For example, we consider the Taylor series for sin: $$\sin x=x-\frac{1}{6}x^{3}+\frac{1}{120}x^{5}+O ( x^{7} )$$ and its associated polynomial: $$x-\frac{1}{6}x^{3}+\frac{1}{120}x^{5}$$.

The Padé approximant $$\sin _{[3/3]}(x)=\frac{p_{0}+p_{1}x+p_{2}x^{2}+p_{3}x^{3}}{1+q_{1}x+q_{2}x^{2}+q_{3}x^{3}}$$ satisfies

$$\biggl( x-\frac{x^{3}}{6}+\frac{x^{5}}{120} \biggr) \bigl( 1+q_{1}x+q_{2}x^{2}+q_{3}x^{3} \bigr) =p_{0}+p_{1}+p_{2}x^{2}+p_{3}x^{3}.$$

We find

$$p_{0}=0, \quad\quad p_{1}=1, \quad\quad p_{2}=q_{1}=0 ,\quad\quad p_{3}=-\frac{7}{60}, \quad\quad q_{2}= \frac{1}{20}, \quad\quad q_{3}=0.$$

Therefore

$$\sin _{[3/3]}(x)=\frac{x-\frac{7}{60}x^{3}}{1+\frac{1}{20}x^{2}}=\frac{60x-7x^{3}}{60+3x^{2}}.$$

The first order versions of a few trigonometric functions which we will use are in Table 1.

## Some lemmas

In order to attain our aim, we first prove several lemmas.

### Lemma 2.1

For every $$x\in ( 0,\frac{\pi }{2} )$$, one has

$$\frac{-7x^{3}+60x}{3x^{2}+60}< \sin x< \frac{11x^{5}-360x^{3}+2{,}520x}{60x^{2}+2{,}520}$$

and also

$$\sin x< \frac{6x}{x^{2}+6}.$$

### Proof

We introduce the function

$$r ( x ) = \bigl( 3x^{2}+60 \bigr) \sin x-60x+7x^{3}.$$

Easy computation yields

\begin{aligned}& r^{\prime } ( x ) =6x\sin x+ \bigl( 3x^{2}+60 \bigr) \cos x-60+21x^{2}, \\& r^{ ( 2 ) } ( x ) =-54\sin x+120x\cos x-3x^{2}\sin x+42x, \\& r^{ ( 3 ) } ( x ) =-42\cos x-18x\sin x-3x^{2}\cos x+42, \\& r^{ ( 4 ) } ( x ) =24\sin x-24x\cos x+3x^{2}\sin x, \\& r^{ ( 5 ) } ( x ) =30x\sin x+3x^{2}\cos x. \end{aligned}

Evidently $$r^{ ( 5 ) }>0$$ on $$( 0,\frac{\pi }{2} )$$. Then $$r^{ ( 4 ) }$$ is strictly increasing on $$( 0,\frac{\pi }{2} )$$. As $$r^{ ( 4 ) } ( 0 ) =0$$, we get $$r^{ ( 4 ) }>0$$ on $$( 0,\frac{\pi }{2} )$$. Continuing the algorithm, finally we obtain $$r ( x ) >0$$ for all $$x\in ( 0,\frac{\pi }{2} )$$.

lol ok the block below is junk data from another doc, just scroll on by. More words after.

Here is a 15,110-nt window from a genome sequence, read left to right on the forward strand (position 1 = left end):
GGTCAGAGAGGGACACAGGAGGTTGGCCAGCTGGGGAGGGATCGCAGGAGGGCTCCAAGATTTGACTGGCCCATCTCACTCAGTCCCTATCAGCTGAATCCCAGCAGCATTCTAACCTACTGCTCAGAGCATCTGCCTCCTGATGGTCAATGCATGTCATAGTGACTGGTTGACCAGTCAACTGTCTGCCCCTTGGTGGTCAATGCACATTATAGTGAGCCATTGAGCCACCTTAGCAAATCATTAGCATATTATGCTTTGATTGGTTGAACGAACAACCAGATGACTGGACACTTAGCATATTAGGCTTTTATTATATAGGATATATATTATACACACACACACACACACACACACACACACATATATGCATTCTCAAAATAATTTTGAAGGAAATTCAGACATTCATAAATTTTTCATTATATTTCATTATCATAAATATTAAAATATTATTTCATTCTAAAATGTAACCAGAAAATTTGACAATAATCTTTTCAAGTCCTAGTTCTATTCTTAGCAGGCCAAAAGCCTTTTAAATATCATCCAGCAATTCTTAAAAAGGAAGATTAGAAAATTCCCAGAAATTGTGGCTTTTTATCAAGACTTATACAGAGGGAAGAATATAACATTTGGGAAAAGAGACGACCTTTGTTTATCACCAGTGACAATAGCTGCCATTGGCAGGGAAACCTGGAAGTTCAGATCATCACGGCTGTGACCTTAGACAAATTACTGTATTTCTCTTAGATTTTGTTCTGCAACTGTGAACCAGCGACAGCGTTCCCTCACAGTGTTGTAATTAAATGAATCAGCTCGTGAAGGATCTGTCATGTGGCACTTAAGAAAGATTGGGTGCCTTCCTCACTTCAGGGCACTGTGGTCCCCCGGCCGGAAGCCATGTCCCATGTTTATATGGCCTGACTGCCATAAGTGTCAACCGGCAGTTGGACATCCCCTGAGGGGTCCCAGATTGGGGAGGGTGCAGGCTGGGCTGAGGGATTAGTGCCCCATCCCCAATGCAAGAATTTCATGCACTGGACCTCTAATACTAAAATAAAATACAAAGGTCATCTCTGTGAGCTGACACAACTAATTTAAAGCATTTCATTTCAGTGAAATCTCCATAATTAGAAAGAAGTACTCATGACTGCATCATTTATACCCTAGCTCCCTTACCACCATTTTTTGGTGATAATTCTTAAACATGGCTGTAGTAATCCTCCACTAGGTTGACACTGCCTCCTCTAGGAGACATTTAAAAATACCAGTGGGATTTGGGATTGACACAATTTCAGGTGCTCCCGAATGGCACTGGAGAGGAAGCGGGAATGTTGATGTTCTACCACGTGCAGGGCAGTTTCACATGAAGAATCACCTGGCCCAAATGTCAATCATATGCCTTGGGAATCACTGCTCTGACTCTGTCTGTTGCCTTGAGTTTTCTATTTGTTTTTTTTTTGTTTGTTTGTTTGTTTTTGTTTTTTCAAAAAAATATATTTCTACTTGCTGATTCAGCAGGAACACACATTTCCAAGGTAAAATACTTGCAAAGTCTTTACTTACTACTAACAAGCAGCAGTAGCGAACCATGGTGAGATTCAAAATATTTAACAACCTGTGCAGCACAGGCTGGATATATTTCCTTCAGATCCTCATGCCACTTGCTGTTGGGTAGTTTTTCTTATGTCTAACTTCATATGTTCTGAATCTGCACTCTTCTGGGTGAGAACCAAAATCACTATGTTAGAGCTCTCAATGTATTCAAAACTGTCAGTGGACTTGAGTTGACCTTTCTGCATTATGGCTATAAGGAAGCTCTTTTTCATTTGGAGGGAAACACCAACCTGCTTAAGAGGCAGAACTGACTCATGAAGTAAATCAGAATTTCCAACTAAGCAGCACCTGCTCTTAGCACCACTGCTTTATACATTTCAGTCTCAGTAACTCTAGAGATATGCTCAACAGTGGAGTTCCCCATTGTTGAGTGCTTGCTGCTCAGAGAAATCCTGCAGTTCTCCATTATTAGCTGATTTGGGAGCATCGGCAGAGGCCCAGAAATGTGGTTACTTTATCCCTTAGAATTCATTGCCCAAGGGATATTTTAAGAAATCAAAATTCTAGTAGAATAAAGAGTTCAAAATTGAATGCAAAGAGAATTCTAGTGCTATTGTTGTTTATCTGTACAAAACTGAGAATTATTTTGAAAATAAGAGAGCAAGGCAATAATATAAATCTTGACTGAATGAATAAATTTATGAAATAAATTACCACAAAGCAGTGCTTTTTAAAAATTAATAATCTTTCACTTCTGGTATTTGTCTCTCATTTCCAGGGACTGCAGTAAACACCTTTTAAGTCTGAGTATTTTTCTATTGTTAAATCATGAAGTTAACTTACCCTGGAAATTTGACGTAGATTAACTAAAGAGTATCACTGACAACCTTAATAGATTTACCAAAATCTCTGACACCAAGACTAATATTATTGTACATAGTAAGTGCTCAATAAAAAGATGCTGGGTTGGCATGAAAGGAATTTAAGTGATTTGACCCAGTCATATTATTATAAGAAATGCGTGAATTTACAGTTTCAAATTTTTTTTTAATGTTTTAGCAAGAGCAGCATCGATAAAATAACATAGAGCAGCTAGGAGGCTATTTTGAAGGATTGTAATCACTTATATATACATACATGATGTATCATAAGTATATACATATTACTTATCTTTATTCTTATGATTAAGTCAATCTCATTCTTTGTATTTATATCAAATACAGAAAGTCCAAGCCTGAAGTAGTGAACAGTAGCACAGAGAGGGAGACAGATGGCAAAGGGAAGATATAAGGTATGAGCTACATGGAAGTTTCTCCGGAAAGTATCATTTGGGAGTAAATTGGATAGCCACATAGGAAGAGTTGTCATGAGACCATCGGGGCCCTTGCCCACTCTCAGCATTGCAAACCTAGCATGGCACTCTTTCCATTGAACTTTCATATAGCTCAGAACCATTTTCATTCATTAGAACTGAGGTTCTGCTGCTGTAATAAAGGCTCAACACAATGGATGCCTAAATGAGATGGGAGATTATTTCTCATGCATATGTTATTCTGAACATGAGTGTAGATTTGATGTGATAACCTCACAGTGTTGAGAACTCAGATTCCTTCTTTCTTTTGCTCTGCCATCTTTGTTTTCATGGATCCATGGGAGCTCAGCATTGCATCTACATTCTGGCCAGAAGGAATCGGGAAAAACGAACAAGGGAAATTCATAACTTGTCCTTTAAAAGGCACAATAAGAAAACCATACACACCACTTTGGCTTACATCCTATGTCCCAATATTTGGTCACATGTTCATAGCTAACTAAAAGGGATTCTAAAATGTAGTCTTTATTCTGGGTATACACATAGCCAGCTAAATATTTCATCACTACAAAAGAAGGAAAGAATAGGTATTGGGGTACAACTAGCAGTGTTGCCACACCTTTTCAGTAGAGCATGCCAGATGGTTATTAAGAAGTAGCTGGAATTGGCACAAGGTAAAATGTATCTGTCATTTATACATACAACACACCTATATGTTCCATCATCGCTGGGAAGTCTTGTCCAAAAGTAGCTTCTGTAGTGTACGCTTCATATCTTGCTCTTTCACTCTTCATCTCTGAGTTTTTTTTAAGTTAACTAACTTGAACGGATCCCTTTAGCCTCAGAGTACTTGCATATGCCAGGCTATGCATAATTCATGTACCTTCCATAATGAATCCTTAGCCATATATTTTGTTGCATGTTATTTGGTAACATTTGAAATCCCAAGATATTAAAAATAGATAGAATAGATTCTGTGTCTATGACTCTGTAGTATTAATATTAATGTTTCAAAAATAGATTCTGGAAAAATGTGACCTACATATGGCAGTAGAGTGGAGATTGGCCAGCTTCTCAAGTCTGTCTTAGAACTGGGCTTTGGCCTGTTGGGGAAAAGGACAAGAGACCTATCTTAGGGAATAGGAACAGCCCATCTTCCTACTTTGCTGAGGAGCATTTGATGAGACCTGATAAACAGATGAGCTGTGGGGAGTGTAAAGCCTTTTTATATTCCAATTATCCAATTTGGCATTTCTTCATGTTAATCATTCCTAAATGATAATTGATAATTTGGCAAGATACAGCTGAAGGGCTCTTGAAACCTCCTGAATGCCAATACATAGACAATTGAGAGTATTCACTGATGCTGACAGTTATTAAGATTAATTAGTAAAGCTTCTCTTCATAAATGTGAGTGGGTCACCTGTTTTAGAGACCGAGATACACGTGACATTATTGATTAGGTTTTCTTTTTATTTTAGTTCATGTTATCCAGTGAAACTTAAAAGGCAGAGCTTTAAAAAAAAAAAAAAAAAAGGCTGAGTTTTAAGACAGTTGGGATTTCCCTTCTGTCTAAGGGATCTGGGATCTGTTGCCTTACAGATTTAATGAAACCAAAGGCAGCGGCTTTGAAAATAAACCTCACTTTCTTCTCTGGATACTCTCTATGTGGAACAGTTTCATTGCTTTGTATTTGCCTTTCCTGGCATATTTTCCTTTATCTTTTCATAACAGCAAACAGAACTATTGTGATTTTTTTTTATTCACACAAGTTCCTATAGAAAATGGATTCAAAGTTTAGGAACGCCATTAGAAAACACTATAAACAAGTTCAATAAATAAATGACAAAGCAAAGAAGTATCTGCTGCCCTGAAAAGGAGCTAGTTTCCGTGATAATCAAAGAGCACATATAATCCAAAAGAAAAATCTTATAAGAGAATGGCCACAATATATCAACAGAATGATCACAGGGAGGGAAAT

Let

$$s ( x ) = \bigl( 60x^{2}+2{,}520 \bigr) \sin x-11x^{5}+360x^{3}-2{,}520x.$$

Then

\begin{aligned}& s^{\prime } ( x ) =120x\sin x+ \bigl( 60x^{2}+2{,}520 \bigr) \cos x-55x^{4}+1{,}080x^{2}-2{,}520, \\& s^{ ( 2 ) } ( x ) =-2{,}400\sin x+240x\cos x-60x^{2}\sin x-220x^{3}+2{,}160x, \\& s^{ ( 3 ) } ( x ) =-2{,}160\cos x-360x\sin x-60x^{2}\cos x-660x^{2}+2{,}160, \\& s^{ ( 4 ) } ( x ) =1{,}800\sin x-480x\cos x+60x^{2}\sin x-1{,}320x, \\& s^{ ( 5 ) } ( x ) =1{,}320\cos x+600x\sin x+60x^{2}\cos x-1{,}320, \\& s^{ ( 6 ) } ( x ) =-720\sin x+720x\cos x-60x^{2}\sin x, \\& s^{ ( 7 ) } ( x ) =-840x\sin x-60x^{2}\cos x. \end{aligned}

The function $$s^{ ( 7 ) }<0$$ for all $$x\in ( 0,\frac{\pi }{2} )$$, therefore $$s^{ ( 6 ) }$$ is strictly decreasing on $$( 0,\frac{\pi }{2} )$$. As $$s^{ ( 6 ) } ( 0 ) =0$$, we get $$s^{ ( 6 ) }<0$$ on $$( 0,\frac{\pi }{2} )$$. Using the same arguments, finally we have $$s ( x ) <0$$ for every $$x\in ( 0,\frac{\pi }{2} )$$.

For proving the last part of the lemma, we consider the function

$$p ( x ) = \bigl( x^{2}+6 \bigr) \sin x-6x$$

and its derivatives

\begin{aligned}& p^{\prime } ( x ) =2x\sin x+ \bigl( x^{2}+6 \bigr) \cos x-6, \\& p^{ ( 2 ) } ( x ) = \bigl( -x^{2}-4 \bigr) \sin x+4x\cos x, \\& p^{ ( 3 ) } ( x ) =-x^{2}\cos x-6x\sin x. \end{aligned}

We have $$p^{ ( 3 ) }<0$$ on $$( 0,\frac{\pi }{2} )$$, hence $$p^{ ( 2 ) }$$ is strictly decreasing on $$( 0,\frac{\pi }{2} )$$. As $$p^{ ( 2 ) } ( 0 ) =0$$, it follows that $$p^{ ( 2 ) }<0$$ on $$( 0,\frac{\pi }{2} )$$. As above, finally we deduce that $$p<0$$ on $$( 0,\frac{\pi }{2} )$$.

This completes the proof. □

### Lemma 2.2

For every $$x\in ( 0,\frac{\pi }{2} )$$, one has

$$\frac{17x^{4}-480x^{2}+1{,}080}{2x^{4}+60x^{2}+1{,}080}< \cos x< \frac{3x^{4}-56x^{2}+120}{4x^{2}+120}$$

and also

$$\frac{-5x^{2}+12}{x^{2}+12}< \cos x.$$

### Proof

Let

$$f ( x ) = \bigl( 4x^{2}+120 \bigr) \cos x-3x^{4}+56x^{2}-120 .$$

We get